x(t)x(t) is the amount of salt

x=rinroutx' = r_{in} - r_{out}

$r_{in} = $ concentration in ×\times flow rate in

$r_{out} = $ concentration out ×\times flow rate out

x(0)x(0) is the initial amount of salt. 00 if the water is initially pure

Newton cooling §

TT temperature of an object surrounded by a uniform temperature MM. Then:

dTdt=k(MT)\frac{dT}{dt} = k(M - T), k>0k > 0

T(0)=T0T(0) = T_0

T(t)=T0ekt+M(1ekt)T(t) = T_0 e^{-kt} + M(1 - e^{-kt})

Matrices §

[a11a12a1na21a22a2nam1am2amn]\begin{bmatrix}a_{11} & a_{12} & \cdots & a_{1n}\\ a_{21} & a_{22} & \cdots & a_{2n}\\ \vdots & \vdots & \ddots & \vdots\\ a_{m1} & a_{m2} & \cdots & a_{mn} \end{bmatrix}

mm rows, nn columns


notation: row followed by column

Operations §

Addition (and subtraction): entry-wise

Scaling: entry-wise. scale every entry.

dimensions must match for entry-wise operations.

Multiplication §

not entry-wise.

A×BA \times B: rows of AA ×\times columns of BB

if AA is (m×r)(m\times r) and BB is (r×n)(r \times n): A×BA \times B is (m×n)(m \times n)

cij=[a11air]×[b11brj]c_{ij}=\left[a_{11}\cdots a_{ir}\right] \times \begin{bmatrix}b_{11} \\ \vdots \\ b_{rj}\end{bmatrix}

not commutative: A×BA \times B is not always =B×A= B \times A


cij=k=1aik×bkjc_{ij} = \sum_{k=1} a_{ik} \times b_{kj}

Special matrices §

Vectors §

A row vector is a 1×n1 \times n matrix

A column vector is a n×1n \times 1 matrix

The scalar product (dot product) of a row vec with a column vec:

a×b=aibi\vec a \times \vec b = \sum a_i b_i

Scalar product is a special case of matrix multiplication.

Systems of linear equations §

2x+y=72x +y = -7

3x+4y=23x + 4y = 2

[2134][xy]=[72]\begin{bmatrix}2 & 1\\ 3 & 4\end{bmatrix}\begin{bmatrix}x \\ y\end{bmatrix} = \begin{bmatrix}-7 \\ 2\end{bmatrix}

a11x1++a1nxn=b1a_{11} x_1 + \cdots + a_{1n} x_n = b_1


am1x1++amnxn=bma_{m1} x_1 + \cdots + a_{mn} x_n = b_m

[a11a1nam1amn][x1xm]=[b1bm]\begin{bmatrix}a_{11} & \cdots & a_{1n}\\ \vdots & \ddots & \vdots \\ a_{m1} & \cdots & a_{mn}\end{bmatrix}\begin{bmatrix}x_1 \\ \vdots \\ x_m \end{bmatrix} = \begin{bmatrix}b_1 \\ \vdots \\ b_m\end{bmatrix}

system is homogeneous if b=0\vec b = \vec 0

a solution is a vector x\vec x that satisfies Ax=bA\vec x = \vec b. We can write Ax=bA\vec x = \vec b as an augmented matrix.

Solutions of linear equations §

General[1] idea:

Elementary row operations §

RiRi+aRjR_i\rightarrow R_i+aR_j

RiaRiR_i\rightarrow aR_i

RiRjR_i \leftrightarrow R_j

Row reduced echelon form §

A matrix is in RREF if:

  1. zero rows are at the bottom
  2. the left-most non-zero entry of each non-zero row should be a 11. the 11 is a called a pivot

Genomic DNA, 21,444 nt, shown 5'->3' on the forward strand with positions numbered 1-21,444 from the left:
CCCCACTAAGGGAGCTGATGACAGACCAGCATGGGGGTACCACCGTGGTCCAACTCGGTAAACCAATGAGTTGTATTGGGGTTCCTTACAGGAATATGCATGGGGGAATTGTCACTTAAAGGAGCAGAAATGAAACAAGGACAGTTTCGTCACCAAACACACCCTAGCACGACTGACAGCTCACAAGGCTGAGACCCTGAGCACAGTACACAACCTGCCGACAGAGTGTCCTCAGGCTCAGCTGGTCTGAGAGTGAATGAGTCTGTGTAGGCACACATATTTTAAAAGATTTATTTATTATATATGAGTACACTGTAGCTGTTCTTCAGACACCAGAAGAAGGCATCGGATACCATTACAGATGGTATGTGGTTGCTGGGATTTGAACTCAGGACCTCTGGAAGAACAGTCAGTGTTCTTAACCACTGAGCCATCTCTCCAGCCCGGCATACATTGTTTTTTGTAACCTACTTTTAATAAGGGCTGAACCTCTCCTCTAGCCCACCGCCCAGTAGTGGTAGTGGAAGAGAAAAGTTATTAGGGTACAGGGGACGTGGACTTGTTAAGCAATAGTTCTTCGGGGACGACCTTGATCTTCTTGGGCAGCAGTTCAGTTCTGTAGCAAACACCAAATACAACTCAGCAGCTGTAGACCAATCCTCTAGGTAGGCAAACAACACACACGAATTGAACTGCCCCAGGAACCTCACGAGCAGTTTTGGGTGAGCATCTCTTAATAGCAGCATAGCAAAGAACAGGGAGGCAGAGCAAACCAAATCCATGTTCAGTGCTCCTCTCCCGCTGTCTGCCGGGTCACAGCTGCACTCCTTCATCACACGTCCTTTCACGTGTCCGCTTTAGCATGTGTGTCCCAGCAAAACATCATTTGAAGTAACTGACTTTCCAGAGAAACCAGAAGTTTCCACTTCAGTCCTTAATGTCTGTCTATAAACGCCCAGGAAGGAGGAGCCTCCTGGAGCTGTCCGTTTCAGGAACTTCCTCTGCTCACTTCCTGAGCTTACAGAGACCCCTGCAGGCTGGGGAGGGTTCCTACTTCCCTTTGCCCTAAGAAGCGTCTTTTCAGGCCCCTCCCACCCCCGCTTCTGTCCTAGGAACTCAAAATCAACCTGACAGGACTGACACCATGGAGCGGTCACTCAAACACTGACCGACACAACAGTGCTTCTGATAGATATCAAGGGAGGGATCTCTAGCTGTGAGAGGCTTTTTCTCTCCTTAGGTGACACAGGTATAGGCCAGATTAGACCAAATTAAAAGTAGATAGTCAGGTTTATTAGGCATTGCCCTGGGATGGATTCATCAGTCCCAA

3. Each pivot is farther to the right than the row above it
  4. Each pivot is the only non-zero entry in its column, called a pivot column

all matrices have a RREF (not just square ones).

Gauss-Jordan algorithm converts a matrix to RREF form.

If the RREF of Ax=bA\vec x = \vec b has a row of the form \left[\matrix{0 & \cdots & 0 & | & k} \right] (k0k\neq 0), the equation is inconsistent (because it implies 0=k0 = k). For no values of the params are all equations satisfied.

Else, the equation is consistent (solution exists).

If every column is a pivot column, the solution (if it exists) is unique.

If there is at least one non-pivot column, there are infinitely many solutions.

Linearity properties of matrices §

A(c1x1+c2x2)=c1x1+c2x2A(c_1 \vec x_1 + c_2 \vec x_2) = c_1 \vec x_1 + c_2 \vec x_2

Superposition §

Ax1=0A x_1 = 0 and Ax20A x_2 - 0     A(c1x1+c2x2)=0\implies A(c_1 \vec x_1 + c_2 \vec x_2) = 0

Nonhomogeneous §

Axp=bA x_p = b and Axh0A x_h - 0     A(c1xp+c2xh)=b\implies A(c_1 \vec x_p + c_2 \vec x_h) = b

To solve Ax=bAx = b, we can find one solution xpx_p, fully solve Axb=0Ax_b = 0. Then every solution to Ax=bAx = b will be of the form x=xp+xhx = x_p + x_h

Solving a linear equation §

  1. Find RREF of AA
  2. Set all free variables[2] =0= 0 to find xpx_p particular soln
  3. For each free variable, set =1= 1 (set others equal to 00), solve for the basic variables[3]. homogeneous
  4. Combine to get the general soln.

if there are free variables, system is dependent (\infty solns)

if no free variables, system is independent (unique soln)

The rank is the number of pivot columns

Inverse of a matrix §

AA1=A1A=IAA^{-1} = A^{-1}A = I

A1A^{-1} is the inverse. AA is invertible.


AX=B    X=B×A1AX=B\implies X=B\times A^{-1}. XX is the unique solution.

Find x1\vec x_1 by solving Ax1=e1A \vec x_1 = - \vec e_1

AX=BAX=B has a unique soln iff AA is invertible.

if AA is not invertible: either no soln or infinitely many.

Conditions for invertibility §

AA is a n×nn\times n matrix. Following equivalent:

  1. A1A^{-1} exists
  2. RREF(A)=I\mathrm{RREF}(A) = I
    1. RREF(A)\mathrm{RREF}(A) has nn pivot columns
  3. AX=BAX = B has a unique soln for every BB in Rn\mathbb{R}^n
  4. AX=0AX = 0 has a unique soln X=0X = 0

Determinants §

square matrices only.

detA=A\det A = | A |

det[abcd]=adbc\det \begin{bmatrix}a & b \\ c & d \end{bmatrix} = ad - bc

+++++\begin{matrix}+ & - & + \\ - & + & - \\ + & - & +\end{matrix}

expand along any row|column.

A|A| is defined recursively for higher order matrices.

triangular matrices §

detT=i=1naii\det T = \prod_{i=1}^{n}a_{ii}

main diagonal.

diagonal matrix is a special case of triangular matrices.

Determinant row operations §

detI=1\det I = 1

If AA is invertible (non-singular), RREF(A)=I\mathrm{RREF}(A) = I, A0|A| \neq 0.

If AA is not invertible (singular), RREF has a zero row. A=0|A| = 0

A0    |A| \neq 0 \implies invertible. A=0    |A| = 0 \implies not invertible.

Transpose: swap rows and columns. reflect along main diagonal. ATA^T. A=(aij)    AT=(aji)A=(a_{ij})\implies A^T = (a_{ji})

matrix is symmetric if AT=AA^T = A

Trace: sum of the diagonal entries of a matrix.

Vector spaces and subspaces §

if f,gVf,g \in V, cRc \in R:

  1. cfVc\circ f\in V
  2. f+gVf+g \in V